My Dad never wanted me to be a mechanic...
Hey Dads and Moms. On the quest to becoming a better parent we really have to look at some of the lessons our own parents tried to teach us.
My Dad had me when he was 52. So my sister,brother and I were raised old school, with an Iron Fist. As much as I wanted to relate to all my friends, my sister would say that we were cut from a different cloth and that their story was not my story. My Dad was an older single Dad trying his best to raise 3 kids. I'll talk more about him personally in another blog, but my Dad was a Mechanic / Body-Man. When I was young I always helped him in the shop, at the time I didn't really appreciate everything he was teaching me. I just wanted to go play with my friends, so I thought that having to help him was quite annoying but I still helped. As I'm passing my Dad tools and holding the drop light, he would tell me that being a mechanic was a great trade, but he never wanted me to be a mechanic. At the time I didn't think much of it, I always agreed with him but I always asked myself why would he say that? If being a mechanic was a good trade why tell me not to be one.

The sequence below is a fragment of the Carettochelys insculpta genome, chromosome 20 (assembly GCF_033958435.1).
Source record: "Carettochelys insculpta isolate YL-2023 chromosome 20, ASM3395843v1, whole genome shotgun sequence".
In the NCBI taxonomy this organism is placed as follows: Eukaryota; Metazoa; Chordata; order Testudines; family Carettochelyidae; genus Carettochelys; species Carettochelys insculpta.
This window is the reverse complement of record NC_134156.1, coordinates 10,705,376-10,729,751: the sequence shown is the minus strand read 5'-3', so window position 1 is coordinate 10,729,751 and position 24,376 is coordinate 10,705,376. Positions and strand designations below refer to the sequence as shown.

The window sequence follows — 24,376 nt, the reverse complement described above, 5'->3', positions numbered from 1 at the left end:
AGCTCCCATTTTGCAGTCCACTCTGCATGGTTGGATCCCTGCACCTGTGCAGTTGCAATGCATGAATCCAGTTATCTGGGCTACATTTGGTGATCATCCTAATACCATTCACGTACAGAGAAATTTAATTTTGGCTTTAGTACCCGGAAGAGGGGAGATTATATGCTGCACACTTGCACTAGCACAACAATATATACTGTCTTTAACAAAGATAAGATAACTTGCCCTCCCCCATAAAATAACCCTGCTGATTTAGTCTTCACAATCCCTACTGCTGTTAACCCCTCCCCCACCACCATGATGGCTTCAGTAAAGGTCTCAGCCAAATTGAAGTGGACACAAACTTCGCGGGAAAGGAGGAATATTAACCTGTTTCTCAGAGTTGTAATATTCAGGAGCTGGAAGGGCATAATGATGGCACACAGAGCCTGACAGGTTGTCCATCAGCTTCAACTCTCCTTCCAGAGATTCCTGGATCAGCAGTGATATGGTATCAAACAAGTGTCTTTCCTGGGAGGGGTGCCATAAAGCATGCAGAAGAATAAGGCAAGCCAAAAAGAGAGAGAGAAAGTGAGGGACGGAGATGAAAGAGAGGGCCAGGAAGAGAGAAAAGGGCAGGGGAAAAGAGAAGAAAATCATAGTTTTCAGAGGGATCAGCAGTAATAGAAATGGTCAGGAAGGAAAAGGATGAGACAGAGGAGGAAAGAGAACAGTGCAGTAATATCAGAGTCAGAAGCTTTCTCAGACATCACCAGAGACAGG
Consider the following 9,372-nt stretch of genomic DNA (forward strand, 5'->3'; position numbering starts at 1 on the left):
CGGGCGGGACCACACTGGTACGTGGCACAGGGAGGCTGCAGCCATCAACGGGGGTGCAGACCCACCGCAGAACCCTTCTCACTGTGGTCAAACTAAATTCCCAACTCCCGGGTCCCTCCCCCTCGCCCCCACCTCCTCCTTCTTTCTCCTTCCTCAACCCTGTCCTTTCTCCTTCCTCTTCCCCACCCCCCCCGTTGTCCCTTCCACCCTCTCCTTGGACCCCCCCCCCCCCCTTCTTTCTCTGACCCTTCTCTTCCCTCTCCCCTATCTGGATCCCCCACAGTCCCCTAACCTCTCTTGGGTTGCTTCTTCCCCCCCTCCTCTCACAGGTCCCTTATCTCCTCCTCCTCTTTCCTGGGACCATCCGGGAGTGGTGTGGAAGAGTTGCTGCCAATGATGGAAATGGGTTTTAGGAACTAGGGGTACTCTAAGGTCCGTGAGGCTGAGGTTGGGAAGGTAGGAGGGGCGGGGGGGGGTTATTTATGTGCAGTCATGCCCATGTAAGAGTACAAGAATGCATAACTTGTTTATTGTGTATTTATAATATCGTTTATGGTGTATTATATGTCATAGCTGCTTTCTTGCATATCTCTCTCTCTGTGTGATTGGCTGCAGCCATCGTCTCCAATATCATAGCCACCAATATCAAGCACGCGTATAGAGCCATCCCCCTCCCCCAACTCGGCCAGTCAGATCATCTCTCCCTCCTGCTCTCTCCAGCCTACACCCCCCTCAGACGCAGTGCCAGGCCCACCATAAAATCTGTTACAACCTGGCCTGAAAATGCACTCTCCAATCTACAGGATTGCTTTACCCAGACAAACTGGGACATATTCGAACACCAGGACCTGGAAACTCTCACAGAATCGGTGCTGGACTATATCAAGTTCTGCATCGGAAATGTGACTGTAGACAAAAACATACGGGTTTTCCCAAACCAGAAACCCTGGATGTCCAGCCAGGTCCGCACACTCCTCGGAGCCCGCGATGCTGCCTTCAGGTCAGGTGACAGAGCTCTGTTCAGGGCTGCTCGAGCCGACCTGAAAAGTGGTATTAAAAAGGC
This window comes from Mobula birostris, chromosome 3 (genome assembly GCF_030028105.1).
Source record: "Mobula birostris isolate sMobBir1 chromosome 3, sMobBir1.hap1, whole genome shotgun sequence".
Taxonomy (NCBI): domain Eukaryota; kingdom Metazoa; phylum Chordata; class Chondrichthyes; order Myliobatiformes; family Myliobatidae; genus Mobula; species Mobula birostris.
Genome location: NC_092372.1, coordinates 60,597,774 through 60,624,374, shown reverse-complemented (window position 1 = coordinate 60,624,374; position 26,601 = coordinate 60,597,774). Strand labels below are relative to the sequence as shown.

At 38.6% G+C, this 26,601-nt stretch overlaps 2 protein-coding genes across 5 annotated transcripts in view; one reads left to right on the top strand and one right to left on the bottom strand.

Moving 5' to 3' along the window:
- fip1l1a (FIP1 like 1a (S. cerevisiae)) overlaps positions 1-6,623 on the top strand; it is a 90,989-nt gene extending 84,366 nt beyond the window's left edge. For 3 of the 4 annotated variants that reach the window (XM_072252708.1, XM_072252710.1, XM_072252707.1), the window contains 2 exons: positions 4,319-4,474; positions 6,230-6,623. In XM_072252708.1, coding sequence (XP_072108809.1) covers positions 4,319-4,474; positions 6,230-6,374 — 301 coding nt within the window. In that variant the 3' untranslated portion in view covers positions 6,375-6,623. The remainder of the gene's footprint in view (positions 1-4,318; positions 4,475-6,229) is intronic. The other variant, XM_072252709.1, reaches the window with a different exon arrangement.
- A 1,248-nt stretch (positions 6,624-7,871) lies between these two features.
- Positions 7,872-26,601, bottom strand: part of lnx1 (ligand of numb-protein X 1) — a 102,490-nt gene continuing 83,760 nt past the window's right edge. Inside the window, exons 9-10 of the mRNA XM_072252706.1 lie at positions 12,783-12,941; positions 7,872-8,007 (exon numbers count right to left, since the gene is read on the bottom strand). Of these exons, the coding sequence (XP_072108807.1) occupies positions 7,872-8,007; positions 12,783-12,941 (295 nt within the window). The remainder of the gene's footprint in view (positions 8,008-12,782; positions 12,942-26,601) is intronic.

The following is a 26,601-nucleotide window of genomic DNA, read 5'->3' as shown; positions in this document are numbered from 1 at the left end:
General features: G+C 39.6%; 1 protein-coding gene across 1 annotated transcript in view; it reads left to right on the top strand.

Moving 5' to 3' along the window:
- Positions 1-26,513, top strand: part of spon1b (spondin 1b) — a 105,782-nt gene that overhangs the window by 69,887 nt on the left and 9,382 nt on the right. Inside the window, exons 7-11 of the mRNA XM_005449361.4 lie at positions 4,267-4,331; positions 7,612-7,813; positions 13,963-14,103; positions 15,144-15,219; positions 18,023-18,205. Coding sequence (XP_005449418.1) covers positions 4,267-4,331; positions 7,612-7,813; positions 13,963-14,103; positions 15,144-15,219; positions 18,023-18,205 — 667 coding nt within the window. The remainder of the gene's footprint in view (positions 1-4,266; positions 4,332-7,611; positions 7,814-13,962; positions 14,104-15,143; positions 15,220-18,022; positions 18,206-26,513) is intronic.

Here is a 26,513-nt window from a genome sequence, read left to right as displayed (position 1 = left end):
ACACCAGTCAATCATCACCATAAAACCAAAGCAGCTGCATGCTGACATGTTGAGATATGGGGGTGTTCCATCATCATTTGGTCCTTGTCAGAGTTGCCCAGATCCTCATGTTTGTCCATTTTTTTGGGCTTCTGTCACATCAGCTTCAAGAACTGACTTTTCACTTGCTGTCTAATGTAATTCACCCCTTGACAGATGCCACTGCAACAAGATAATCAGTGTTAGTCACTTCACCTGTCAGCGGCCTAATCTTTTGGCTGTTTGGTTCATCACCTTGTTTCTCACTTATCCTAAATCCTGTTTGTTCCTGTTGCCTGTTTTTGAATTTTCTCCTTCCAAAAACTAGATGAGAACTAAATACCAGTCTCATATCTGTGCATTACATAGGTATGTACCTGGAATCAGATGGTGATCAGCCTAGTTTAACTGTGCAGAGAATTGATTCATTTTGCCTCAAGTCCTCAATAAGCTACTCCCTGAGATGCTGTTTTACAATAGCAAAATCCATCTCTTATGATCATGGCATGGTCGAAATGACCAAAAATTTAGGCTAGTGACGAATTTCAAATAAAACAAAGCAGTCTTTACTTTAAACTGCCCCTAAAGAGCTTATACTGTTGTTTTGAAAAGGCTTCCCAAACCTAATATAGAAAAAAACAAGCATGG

The answer came years later when I finally had a my first son. I work for a local transit agency that's a great place to work. So much so that many of my co-workers have many family members working there, including their kids. Something I tell myself is that I don't want my son working here. Now I feel I've learned that lesson, it's not that my Dad didn't want me to have a good job or that what he did wasn't good enough. It's the fact that he wanted me to be better than him. As now I want my son to be better than me. My job wasn't my first career choice, it spurred from a series of unfortunate events. It provided a higher paying salary than any job I had before and I am able to support my growing family with it but I would love to go back to school and pursue my true dream. I don't want my life for my kids, I want them to be able to pursue their dreams to the fullest. To find something they love and chase that with all their being.
Finally as a father I was able to understand what he meant by that lesson all those years ago. Which brings me back to present day, There are so many lessons we will try to teach our kids. Sometimes it baffles the mind why they can't learn certain ones. We have to look back at ourselves and try to remember that the learning curve may have been very steep for us as children. I look back today and appreciate all the things my Dad taught me. All the time we spent together working on cars. Thinking back to those times it helps me tackle the challenges I'm having today. The main thing we can hope is that with constant engagement (riding his A$$) that the lessons will one day be understood~